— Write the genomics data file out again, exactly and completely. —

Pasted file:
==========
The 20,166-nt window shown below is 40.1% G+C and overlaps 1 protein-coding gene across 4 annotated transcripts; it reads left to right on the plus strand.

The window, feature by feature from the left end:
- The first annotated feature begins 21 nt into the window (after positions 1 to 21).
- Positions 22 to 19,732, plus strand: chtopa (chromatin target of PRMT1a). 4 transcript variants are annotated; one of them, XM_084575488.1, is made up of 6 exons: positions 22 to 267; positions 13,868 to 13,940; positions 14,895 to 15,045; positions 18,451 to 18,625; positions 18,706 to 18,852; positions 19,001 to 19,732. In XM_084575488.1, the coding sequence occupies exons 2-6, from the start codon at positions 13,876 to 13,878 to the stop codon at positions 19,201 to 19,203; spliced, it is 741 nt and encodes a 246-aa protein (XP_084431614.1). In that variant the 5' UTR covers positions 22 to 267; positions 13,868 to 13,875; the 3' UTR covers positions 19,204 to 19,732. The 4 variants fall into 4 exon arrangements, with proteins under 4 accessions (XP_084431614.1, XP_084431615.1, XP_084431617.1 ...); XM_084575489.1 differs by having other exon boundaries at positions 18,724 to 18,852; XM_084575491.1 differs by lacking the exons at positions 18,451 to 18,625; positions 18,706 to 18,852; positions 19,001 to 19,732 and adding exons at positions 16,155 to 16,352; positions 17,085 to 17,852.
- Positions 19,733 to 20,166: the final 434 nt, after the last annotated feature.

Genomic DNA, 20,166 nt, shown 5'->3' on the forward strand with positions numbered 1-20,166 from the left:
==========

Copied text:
The 20,166-nt window shown below is 40.1% G+C and overlaps 1 protein-coding gene across 4 annotated transcripts; it reads left to right on the plus strand.

The window, feature by feature from the left end:
- The first annotated feature begins 21 nt into the window (after positions 1 to 21).
- Positions 22 to 19,732, plus strand: chtopa (chromatin target of PRMT1a). 4 transcript variants are annotated; one of them, XM_084575488.1, is made up of 6 exons: positions 22 to 267; positions 13,868 to 13,940; positions 14,895 to 15,045; positions 18,451 to 18,625; positions 18,706 to 18,852; positions 19,001 to 19,732. In XM_084575488.1, the coding sequence occupies exons 2-6, from the start codon at positions 13,876 to 13,878 to the stop codon at positions 19,201 to 19,203; spliced, it is 741 nt and encodes a 246-aa protein (XP_084431614.1). In that variant the 5' UTR covers positions 22 to 267; positions 13,868 to 13,875; the 3' UTR covers positions 19,204 to 19,732. The 4 variants fall into 4 exon arrangements, with proteins under 4 accessions (XP_084431614.1, XP_084431615.1, XP_084431617.1 ...); XM_084575489.1 differs by having other exon boundaries at positions 18,724 to 18,852; XM_084575491.1 differs by lacking the exons at positions 18,451 to 18,625; positions 18,706 to 18,852; positions 19,001 to 19,732 and adding exons at positions 16,155 to 16,352; positions 17,085 to 17,852.
- Positions 19,733 to 20,166: the final 434 nt, after the last annotated feature.

Genomic DNA, 20,166 nt, shown 5'->3' on the forward strand with positions numbered 1-20,166 from the left: